• EXAMPLE 14 Encapsulation of an Active (Enzyme)
  • [0051]
    The polymer of Example 1 could be sprayed on to an enzyme. The encapsulated enzyme can then be used in a fabric care detergent formulation. (Sorry Tom, paper examples are not my forte).
  • EXAMPLE 15
  • [0052]
    The polymer of Example 1 could be added to a liquid fabric softener formulation. The formulation with the polymer had better pill reduction properties than the fabric softener by itself.
  • EXAMPLE 16 Granular Detergent Test Composition Preparation
  • [0053]
    Typical heavy duty granular detergent compositions can be prepared containing one or more polymers of this invention. These granular detergent compositions all have the following basic formula:
    TABLE I
    Component Wt. %
    C12 Linear alkyl benzene sulfonate 9.31
    C14-15 alkyl ether (0.35 EO) sulfate 12.74
    Zeolite Builder 27.79
    Sodium Carbonate 27.31
    PEG 4000 1.60
    Dispersant 2.26
    C12-13 Alcohol Ethoxylate (9 EO) 1.5
    Sodium Perborate 1.03
    Soil Release Polymer 0.41
    Enzymes 0.59
    Polymer of Example 1 3.0
    Perfume, Brightener, Suds Balance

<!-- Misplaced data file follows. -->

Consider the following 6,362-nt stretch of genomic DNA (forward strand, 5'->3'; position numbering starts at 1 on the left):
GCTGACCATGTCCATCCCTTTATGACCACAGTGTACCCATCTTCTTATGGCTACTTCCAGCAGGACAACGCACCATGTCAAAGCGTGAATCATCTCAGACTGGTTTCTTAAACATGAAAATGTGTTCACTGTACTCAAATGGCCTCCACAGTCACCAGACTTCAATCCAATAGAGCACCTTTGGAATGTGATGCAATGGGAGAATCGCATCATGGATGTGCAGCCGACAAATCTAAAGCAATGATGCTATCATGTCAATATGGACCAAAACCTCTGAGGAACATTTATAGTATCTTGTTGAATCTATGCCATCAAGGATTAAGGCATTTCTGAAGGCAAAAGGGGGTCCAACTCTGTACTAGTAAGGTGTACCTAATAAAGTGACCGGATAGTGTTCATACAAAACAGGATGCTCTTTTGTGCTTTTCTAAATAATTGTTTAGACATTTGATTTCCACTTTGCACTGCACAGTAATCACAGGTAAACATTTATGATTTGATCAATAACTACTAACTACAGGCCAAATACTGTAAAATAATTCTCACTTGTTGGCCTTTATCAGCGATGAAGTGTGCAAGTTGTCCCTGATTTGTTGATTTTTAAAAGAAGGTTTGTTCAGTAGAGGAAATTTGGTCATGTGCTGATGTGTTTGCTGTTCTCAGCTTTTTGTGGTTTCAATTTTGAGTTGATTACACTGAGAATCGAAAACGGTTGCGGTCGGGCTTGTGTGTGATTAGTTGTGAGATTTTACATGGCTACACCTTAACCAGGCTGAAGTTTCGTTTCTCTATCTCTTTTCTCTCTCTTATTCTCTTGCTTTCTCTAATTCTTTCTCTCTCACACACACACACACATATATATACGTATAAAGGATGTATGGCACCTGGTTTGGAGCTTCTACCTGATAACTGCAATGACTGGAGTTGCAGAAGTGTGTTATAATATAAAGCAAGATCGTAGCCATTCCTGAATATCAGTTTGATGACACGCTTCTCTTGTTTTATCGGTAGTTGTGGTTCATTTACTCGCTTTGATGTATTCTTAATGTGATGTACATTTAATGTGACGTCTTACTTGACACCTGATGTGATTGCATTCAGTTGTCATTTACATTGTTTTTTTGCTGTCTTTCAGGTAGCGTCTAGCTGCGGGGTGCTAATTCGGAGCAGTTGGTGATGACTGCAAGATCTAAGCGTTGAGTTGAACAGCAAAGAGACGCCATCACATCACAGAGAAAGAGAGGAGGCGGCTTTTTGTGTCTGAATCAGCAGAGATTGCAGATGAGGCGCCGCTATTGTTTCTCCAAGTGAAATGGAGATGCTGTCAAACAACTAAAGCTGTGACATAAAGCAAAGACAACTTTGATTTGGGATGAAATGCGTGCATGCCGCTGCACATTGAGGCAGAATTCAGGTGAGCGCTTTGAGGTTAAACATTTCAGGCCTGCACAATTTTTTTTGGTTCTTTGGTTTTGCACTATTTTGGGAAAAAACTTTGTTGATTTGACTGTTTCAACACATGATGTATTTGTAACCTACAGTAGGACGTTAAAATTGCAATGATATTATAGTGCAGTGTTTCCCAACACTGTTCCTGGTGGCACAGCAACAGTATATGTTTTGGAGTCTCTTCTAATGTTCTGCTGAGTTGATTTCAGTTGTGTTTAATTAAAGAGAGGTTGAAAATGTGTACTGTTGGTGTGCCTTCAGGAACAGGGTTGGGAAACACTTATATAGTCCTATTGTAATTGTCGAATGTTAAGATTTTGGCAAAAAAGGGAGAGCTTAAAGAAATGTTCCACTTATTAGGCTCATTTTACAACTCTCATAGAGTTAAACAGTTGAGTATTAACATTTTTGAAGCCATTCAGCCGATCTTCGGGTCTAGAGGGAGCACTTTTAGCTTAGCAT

Suppressor, Other Minors, Moisture,
    Sulfate
    100%
  • EXAMPLE 17 Liquid Detergent Test Composition Preparation
  • [0054]
    Typical heavy duty liquid detergent compositions can be prepared containing the polymers of this invention. These granular detergent compositions all have the following basic formula:
    TABLE II
    Component Wt. %
    C12-15 alkyl ether (2.5) sulfate 38
    C12 glucose amide 6.86
    Citric Acid 4.75
    C12-14 Fatty Acid 2.00
    Enzymes 1.02
    MEA 1.0
    Propanediol 0.36
    Borax 6.58
    Dispersant 1.48
    Na Toluene Sulfonate 6.25
    Polymer of Example 6 1.0
    Dye, Perfume, Brighteners, Preservatives, Balance
    Suds Suppressor, Other Minors, Water
    100%
  • EXAMPLE18 Granular Detergent Test Composition Preparation
  • [0055]
    Typical granular detergent compositions can be prepared containing polymers of this invention. These granular detergent compositions all have the following basic formula:
    TABLE III
    Example Comparative
    Component Wt. % Wt. %
    Na C12 Linear alkyl benzene sulfonate 9.40 9.40
    Na C14-15 alkyl sulfonate 11.26 11.26
    Zeolite Builder 27.79 27.29
    Sodium Carbonate 27.31 27.31
    PEG 4000 1.60 1.60
    Dispersant, Na polyacrylate 2.26 2.26
    C12-13 alkyl ethoxylate (E9) 1.5 1.5